Dr. Carl Junkerman, long-time faculty member and former Senior VP of Academic Affairs, dies March 26
April 02, 2014 College News - Charles Lee Junkerman, MD, a 44-year faculty member who served as Senior Vice President of Academic Affairs at Froedtert Hospital and Assistant Director of the Center for the Study of Bioethics, died March 26. He was 89 years old.
Dr. Junkerman was well regarded for his teaching, mentorship and high ethical standards. To honor him and his service, the Medical College of Wisconsin’s Department of Medicine created the Carl L. Junkerman, M.D. Award of Merit, which recognizes the resident whose work reflects the highest standards of ethics, patient management and respect for the dignity of the individual.
“His moral compass and deep ethical beliefs influenced generations of young physicians and people seeking answers to the perplexing questions that abound as part of the human condition. He will be missed,” said Jan Lennon, wife of Dr. Edward Lennon, former MCW President and Dean.
Dr. Junkerman worked 22 years at Harwood Medical Associates in Wauwatosa, a clinic he formed with some colleagues. While there, he also served as an MCW clinical faculty member. Upon leaving Harwood, he was appointed a Professor of Medicine. During his time at MCW, he held several leadership positions including Senior Vice President for Academic Affairs at Froedtert Hospital and Assistant Director of the Center for the Study of Bioethics. He also served as Chair of the Froedtert Hospital Ethics Committee.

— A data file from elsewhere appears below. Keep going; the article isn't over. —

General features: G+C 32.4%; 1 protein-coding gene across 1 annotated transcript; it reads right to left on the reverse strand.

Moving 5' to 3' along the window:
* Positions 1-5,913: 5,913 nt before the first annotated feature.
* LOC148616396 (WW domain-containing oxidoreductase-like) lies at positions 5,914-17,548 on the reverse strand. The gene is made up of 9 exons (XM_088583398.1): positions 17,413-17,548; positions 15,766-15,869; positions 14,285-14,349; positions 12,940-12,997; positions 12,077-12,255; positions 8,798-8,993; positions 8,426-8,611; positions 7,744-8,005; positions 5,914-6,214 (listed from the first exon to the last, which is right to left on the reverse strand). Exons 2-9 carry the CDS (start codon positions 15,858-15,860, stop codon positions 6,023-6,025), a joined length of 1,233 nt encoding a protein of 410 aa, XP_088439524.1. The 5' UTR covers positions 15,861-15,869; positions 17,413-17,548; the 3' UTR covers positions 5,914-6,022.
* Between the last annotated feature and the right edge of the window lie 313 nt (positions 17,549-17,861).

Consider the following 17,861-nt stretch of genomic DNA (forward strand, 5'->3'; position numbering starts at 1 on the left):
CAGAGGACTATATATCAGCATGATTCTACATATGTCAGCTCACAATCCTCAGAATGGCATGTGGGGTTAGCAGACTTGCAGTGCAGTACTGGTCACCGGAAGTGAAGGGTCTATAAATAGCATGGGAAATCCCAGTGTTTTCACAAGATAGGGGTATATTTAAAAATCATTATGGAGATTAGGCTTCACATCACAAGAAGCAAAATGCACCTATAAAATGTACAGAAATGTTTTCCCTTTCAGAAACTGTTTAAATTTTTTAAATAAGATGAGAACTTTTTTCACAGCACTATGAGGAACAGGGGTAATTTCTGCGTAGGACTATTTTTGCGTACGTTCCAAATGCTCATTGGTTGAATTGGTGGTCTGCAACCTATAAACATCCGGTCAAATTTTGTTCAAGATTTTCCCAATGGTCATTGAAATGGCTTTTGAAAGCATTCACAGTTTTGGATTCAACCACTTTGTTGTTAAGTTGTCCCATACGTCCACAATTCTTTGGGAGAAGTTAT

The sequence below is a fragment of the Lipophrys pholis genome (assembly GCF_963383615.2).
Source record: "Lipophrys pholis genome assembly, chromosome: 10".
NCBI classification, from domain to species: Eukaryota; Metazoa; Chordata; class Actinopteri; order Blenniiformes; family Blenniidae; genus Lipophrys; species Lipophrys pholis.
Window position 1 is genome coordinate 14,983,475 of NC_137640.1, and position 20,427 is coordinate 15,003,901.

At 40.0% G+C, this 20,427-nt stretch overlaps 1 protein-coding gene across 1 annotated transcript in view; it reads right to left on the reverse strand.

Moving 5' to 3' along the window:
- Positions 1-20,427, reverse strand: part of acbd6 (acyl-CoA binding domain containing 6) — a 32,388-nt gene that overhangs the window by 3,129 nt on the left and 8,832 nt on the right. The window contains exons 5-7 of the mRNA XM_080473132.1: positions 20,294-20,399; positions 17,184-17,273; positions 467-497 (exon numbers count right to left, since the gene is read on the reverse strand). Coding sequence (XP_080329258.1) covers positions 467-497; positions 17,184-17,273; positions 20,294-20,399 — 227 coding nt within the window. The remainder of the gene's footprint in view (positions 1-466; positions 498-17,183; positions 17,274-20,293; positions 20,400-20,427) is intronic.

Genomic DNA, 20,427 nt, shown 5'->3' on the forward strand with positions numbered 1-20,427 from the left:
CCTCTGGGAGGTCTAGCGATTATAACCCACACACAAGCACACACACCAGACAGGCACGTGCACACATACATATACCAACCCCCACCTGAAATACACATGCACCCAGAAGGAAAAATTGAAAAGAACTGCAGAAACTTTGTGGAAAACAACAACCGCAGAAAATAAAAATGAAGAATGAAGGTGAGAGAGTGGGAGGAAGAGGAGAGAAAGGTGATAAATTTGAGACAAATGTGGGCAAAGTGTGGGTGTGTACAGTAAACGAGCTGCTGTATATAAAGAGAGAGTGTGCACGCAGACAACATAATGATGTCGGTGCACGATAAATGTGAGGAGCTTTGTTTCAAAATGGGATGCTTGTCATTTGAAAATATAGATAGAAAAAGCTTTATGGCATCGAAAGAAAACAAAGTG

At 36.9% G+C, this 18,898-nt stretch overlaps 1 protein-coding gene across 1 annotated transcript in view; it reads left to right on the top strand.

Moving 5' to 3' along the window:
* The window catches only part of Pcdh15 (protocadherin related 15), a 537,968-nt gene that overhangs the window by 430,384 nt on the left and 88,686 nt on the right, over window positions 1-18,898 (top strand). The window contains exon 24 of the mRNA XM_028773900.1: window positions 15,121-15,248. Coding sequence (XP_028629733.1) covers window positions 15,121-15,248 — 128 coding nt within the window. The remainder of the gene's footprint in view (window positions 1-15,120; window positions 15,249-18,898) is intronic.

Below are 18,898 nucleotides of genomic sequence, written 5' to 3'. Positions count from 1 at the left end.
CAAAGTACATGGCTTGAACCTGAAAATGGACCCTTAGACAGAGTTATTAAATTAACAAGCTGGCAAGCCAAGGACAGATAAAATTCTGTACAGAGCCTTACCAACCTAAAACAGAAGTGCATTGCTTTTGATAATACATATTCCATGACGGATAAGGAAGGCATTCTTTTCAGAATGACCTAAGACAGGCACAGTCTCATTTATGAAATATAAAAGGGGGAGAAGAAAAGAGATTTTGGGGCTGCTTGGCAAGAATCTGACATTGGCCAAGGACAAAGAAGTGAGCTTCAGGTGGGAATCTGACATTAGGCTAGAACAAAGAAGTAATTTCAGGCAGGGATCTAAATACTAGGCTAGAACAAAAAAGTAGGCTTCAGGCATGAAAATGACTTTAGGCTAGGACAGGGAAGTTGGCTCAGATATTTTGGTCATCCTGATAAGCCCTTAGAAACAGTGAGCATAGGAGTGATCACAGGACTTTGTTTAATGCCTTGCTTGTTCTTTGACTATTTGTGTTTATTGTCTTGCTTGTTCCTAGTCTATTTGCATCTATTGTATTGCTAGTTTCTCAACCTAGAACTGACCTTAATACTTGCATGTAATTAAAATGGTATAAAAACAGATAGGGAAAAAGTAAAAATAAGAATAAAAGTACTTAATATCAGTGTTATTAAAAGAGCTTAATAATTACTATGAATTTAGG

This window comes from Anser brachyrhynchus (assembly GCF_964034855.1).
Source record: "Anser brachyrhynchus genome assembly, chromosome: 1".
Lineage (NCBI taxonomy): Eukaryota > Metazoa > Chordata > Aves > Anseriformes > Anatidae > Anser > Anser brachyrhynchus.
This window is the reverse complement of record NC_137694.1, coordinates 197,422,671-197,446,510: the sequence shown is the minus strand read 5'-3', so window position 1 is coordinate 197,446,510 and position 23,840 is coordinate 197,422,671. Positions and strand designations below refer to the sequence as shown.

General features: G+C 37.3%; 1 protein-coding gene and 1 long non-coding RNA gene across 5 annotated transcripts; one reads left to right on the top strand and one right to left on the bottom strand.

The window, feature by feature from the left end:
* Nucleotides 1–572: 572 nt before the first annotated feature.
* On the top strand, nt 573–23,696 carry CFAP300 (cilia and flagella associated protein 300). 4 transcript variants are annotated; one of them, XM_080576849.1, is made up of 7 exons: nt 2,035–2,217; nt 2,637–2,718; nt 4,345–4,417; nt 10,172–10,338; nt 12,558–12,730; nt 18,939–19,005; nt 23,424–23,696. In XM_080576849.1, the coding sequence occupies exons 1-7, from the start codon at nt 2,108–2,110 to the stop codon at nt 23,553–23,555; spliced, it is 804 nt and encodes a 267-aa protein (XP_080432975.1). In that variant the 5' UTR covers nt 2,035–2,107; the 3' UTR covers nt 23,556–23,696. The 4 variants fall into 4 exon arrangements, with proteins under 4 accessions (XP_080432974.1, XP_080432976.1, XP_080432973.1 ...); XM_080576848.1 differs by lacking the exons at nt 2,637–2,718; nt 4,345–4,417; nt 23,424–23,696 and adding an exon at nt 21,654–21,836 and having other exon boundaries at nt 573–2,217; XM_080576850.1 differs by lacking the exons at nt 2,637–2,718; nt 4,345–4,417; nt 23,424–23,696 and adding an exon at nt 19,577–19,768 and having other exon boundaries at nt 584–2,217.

“Dr. Junkerman embodied the epitome of the ethical physician and teacher,” said Arthur R. Derse, MD, JD, Julia and David Uihlein Professor in Medical Humanities and Director of the MCW Center for Bioethics and Medical Humanities. “His effect on his students, trainees, fellow faculty, and the community is substantial, enduring and invaluable. We will all miss him terribly.”
In additional to his professional efforts, Dr. Junkerman was heavily involved in the community; he served on the Hospital Ship Hope, on the advisory board of Planned Parenthood, and was active in the Wisconsin Indochina Refugee Relief Program. For these efforts, he received the Humanitarian Award from the Milwaukee Academy of Medicine in 1993.
Dr. Junkerman received his MD from the Marquette University School of Medicine (which later became the Medical College of Wisconsin) in 1947. He served as a commissioned lieutenant in the U.S. Navy from 1952-1953.
He was preceded in death by his wife, Anne, and is survived by his children – Peg Hunter, Cem Kozlu, Charlie, John, and Peter – as well as eight grandchildren.
The Helena Independent Record (Montana) online obituary